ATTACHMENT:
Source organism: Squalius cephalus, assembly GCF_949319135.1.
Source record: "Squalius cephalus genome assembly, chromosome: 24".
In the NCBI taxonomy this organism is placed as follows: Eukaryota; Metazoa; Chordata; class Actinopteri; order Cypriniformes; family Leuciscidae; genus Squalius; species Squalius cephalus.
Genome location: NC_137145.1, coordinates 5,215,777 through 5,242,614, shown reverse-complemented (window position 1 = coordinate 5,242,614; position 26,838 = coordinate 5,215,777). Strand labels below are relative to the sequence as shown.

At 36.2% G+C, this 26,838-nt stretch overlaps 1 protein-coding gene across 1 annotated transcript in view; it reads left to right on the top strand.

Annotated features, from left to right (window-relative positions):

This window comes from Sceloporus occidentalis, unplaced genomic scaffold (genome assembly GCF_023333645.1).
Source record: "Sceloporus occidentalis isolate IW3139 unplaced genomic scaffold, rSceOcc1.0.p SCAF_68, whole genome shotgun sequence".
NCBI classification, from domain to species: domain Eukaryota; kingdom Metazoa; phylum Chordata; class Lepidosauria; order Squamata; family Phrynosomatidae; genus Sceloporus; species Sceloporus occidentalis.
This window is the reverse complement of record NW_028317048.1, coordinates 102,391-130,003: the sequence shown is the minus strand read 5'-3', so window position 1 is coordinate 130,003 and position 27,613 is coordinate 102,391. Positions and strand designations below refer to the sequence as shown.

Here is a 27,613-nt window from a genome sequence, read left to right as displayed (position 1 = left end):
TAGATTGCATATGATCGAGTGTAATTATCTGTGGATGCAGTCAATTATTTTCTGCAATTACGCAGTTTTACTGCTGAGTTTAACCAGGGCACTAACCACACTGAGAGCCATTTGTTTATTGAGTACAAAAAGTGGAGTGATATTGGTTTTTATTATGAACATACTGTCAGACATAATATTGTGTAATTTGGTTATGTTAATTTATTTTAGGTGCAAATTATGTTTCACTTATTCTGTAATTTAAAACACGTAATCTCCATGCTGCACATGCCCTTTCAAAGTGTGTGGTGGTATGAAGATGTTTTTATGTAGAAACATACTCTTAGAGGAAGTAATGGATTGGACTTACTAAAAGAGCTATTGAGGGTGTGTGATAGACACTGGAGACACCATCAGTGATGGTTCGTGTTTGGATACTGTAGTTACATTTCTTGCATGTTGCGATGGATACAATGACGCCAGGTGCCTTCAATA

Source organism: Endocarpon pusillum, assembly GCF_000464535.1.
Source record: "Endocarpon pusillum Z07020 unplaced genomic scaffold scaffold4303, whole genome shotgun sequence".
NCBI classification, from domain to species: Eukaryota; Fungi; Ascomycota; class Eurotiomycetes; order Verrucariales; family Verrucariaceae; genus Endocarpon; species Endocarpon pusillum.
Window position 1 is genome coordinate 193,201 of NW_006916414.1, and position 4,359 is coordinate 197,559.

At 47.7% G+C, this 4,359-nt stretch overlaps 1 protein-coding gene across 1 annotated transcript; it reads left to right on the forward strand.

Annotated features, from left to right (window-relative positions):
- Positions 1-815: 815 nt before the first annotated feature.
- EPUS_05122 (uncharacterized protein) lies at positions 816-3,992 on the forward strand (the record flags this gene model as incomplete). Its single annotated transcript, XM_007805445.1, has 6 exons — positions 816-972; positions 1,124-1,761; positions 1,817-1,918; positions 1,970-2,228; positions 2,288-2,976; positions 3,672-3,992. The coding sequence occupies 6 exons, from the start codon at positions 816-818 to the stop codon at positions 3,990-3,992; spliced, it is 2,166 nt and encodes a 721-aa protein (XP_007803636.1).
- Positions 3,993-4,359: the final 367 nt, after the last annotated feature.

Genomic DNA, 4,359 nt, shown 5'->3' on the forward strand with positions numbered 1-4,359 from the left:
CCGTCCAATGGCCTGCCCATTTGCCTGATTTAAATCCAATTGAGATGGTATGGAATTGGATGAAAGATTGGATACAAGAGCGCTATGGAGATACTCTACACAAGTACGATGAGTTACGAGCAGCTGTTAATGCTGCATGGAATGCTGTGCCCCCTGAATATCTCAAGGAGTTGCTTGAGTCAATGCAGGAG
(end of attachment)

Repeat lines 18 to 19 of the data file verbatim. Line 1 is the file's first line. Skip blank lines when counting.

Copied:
Annotated features, from left to right (window-relative positions):
- Positions 1-815: 815 nt before the first annotated feature.